Счастливое возвращение одной пьесы
In this paper, I propose a hypothesis about possible audience responses to the Matthew Weiner’s TV show Mad Men. In particular, I focus on several types of visual pleasure and model two readings of the show, a progressionist one and a critical one. The progressionist reading consists in regarding Mad Men as a source of criticism of certain social norms specific to the American society of the 60s and overcome by the 2000s. The critical reading sees in the show attacks on both norms of the 60s and of the 2000s. I verify this hypothesis through the close reading of several scenes that touch upon issues of gender, class, and environment.
In this paper, I propose a theoretical model of the audience reaction on the Matthew Weiner’s TV show Mad Men. It specifies four kinds of visual pleasure and offers two testable implications. First, under progressivism approach the viewer takes the show as a source of criticism of certain social norms specific to the American society of the 60s overcome by the 2000s. Second, under critical approach the viewer interprets the show as the attack on both norms of the 60s and of the 2000s. I test these approaches by analyzing a number of scenes that involve issues of gender, class, and environment. I find that the second approach is more plausible because both the filmmaker and the viewer belongs to the same epoch.
In Russia women in power is a rare phenomenon. However, the 17th century winessed a long rule of women. This article deals with such a phenomenon.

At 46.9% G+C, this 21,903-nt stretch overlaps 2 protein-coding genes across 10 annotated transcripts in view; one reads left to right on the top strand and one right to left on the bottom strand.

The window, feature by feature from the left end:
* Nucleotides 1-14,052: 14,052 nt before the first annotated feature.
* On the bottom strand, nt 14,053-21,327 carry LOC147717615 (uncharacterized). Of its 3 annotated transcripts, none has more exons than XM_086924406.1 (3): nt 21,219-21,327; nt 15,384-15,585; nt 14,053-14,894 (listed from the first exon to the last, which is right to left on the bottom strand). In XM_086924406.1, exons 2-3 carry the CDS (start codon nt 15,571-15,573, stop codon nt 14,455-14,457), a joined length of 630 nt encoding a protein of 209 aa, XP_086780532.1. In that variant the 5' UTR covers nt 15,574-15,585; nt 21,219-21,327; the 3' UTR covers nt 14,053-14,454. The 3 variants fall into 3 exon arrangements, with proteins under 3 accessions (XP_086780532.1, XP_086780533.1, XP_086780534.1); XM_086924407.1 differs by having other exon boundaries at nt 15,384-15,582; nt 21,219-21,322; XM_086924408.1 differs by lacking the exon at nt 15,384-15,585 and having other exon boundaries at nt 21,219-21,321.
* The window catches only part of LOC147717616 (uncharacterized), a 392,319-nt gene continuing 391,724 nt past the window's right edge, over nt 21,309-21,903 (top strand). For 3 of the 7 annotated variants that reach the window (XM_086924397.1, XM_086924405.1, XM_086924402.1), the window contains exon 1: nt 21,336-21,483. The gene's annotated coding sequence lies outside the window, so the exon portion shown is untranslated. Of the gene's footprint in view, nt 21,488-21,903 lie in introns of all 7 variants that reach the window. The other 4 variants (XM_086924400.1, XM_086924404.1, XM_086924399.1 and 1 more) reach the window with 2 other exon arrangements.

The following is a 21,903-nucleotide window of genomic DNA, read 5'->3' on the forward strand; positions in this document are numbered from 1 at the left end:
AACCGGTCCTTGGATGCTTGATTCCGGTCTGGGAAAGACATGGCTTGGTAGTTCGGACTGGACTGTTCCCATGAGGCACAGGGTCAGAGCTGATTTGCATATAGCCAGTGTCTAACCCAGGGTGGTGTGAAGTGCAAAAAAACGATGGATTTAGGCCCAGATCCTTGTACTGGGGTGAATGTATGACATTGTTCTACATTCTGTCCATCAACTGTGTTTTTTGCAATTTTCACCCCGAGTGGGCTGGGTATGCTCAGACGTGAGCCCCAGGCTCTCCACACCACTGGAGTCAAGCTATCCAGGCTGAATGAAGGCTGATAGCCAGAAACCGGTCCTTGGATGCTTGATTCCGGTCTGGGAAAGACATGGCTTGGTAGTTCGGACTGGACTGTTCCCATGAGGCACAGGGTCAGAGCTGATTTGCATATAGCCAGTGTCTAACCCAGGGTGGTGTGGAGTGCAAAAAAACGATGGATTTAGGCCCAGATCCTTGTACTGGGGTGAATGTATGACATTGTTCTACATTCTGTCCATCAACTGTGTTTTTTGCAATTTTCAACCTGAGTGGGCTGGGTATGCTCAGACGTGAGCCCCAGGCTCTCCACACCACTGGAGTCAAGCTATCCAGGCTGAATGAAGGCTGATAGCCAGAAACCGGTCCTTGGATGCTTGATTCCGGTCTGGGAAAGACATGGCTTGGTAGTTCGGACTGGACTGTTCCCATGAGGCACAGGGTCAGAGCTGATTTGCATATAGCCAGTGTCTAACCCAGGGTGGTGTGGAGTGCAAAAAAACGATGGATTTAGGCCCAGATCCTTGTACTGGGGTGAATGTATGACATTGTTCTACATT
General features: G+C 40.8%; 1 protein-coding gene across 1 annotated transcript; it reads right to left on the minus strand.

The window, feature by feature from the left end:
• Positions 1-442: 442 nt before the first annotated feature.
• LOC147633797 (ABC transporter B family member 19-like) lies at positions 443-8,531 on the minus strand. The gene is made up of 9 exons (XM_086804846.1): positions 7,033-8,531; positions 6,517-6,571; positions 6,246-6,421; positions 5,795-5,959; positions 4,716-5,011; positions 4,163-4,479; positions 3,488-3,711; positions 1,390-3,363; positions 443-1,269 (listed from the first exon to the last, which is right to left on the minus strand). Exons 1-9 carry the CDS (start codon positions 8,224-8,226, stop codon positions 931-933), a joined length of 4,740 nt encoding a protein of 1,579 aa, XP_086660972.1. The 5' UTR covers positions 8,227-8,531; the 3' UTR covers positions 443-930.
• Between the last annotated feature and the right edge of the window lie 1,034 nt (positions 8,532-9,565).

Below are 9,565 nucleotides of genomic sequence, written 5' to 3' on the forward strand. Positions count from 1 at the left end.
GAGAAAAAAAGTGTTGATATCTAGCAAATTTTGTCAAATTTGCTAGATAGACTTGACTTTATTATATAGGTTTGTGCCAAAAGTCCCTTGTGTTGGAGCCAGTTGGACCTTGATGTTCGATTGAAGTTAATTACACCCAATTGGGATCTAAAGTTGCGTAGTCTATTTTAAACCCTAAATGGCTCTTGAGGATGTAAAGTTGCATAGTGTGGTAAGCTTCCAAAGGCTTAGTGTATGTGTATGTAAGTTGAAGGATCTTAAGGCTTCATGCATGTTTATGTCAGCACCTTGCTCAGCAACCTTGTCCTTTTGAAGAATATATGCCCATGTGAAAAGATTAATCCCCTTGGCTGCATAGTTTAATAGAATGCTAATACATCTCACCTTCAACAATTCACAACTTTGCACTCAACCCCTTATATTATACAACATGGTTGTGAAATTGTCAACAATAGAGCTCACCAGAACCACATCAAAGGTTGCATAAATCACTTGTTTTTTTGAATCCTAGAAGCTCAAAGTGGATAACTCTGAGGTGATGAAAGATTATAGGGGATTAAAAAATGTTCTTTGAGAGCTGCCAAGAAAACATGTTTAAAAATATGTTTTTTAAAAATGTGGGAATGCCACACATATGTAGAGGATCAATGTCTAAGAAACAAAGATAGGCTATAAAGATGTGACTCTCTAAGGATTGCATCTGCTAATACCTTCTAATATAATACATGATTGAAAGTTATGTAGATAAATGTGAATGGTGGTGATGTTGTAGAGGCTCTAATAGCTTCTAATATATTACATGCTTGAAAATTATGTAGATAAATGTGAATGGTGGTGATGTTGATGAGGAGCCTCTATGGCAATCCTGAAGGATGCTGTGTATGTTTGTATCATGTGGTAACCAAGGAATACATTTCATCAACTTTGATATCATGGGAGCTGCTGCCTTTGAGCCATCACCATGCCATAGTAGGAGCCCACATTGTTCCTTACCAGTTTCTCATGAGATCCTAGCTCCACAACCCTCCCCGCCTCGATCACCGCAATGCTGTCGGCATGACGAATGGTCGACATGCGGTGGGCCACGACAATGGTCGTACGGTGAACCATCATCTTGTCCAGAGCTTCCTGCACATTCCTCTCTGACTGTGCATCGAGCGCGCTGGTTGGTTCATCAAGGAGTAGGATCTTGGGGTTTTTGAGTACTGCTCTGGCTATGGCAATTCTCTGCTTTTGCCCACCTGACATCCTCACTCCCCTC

Th is monograph “Th e Greek Islands of Catherine the Great: Russia’s Imperial Realities in the Mediterranean” by Professor Elena B. Smilianskaia of the National Research University Higher School of Economics, investigates the history of the Russian-Ottoman War of 1768–1774. It is based on a wide array of historical sources, among them archival records from the collections of the Russian State Naval Archive (RGAVMF), the Russian State Archive of Ancient Acts (RGADA), the Russian State Military History Archive (RGVIA), and others. Th e text also contains visual materials gathered in Greece. Th e book proceeds in two parts: the fi rst discusses the development of political authority over the Greek islands in the Aegean Sea (otherwise referred to as the Archipelago islands), which came under Russian control in the 1770s, while the second examines the creation of a Russian naval base on Paros. Th e appendices include a journal kept by a participant of the expedition, K.L. von Tölle (an archival manuscript translated from the German and annotated by Anna Friesen) and M.G. Kokovtsev’s 1786 essay, “A Description of the Archipelago.” During the years from 1770 to 1775 Russian naval commanders Aleksei Orlov, Grigorii Spiridov, and Andrei Elmanov pursued Catherine’s goals in the Mediterranean, which involved constructing a Russian naval base and liberating Orthodox Christians from Ottoman rule. Th is was a unique moment in Russian history, as it brought the fi rst overseas territories — thirty islands in the Aegean Sea — under Russian control, and it provided an opportunity for future Russian military and political presence in the Mediterranean. Beginning in 1771, when the fi rst archipelago islands took an oath to Empress Catherine II, the leaders of the Archipelago expedition endeavored to reform government and taxation, set up a Senate and chancellery, create an autocephalous Orthodox Church, and form an independent Synod. In accordance with the Empress’s wishes, they established a special school for Greek children on the island of Naxos. However, according to the Treaty of Küçük Kaynarca (1774) between Russia and the Ottoman Empire, the Russian fl eet had to leave the Eastern Mediterranean and Archipelago islands. Th e Russians also abandoned a partiallybuilt military base on Paros. Th ese departures stranded the islands’ inhabitants, who for fi ve years had considered themselves ‘subjects’ of the Russian empress. Th e Russian Empire left them only with the possibility of migrating to southern Russia. Catherine the Great’s Mediterranean policy provoked a discussion about the extreme nature of her colonial ambitions in that region. Th is book debunks the theories that ‘the Greek idea’ constituted merely a political game for Russia and that Russian activity on the Aegean islands was only military in nature. At the same time it demonstrates that Catherine II’s colonial ambitions were in fact rather limited compared to those of other contemporaneous powers. Not being able to support a colony in the eastern Mediterranean, Russia dreamed only about establishing a small Russian military base that would be surrounded by liberated self-governed Greek territories under Catherine II’s protection. When the liberated Greek islands became an obstacle to enlarging Russian territory on the Black sea coast, however, they were exchanged primarily for Crimea.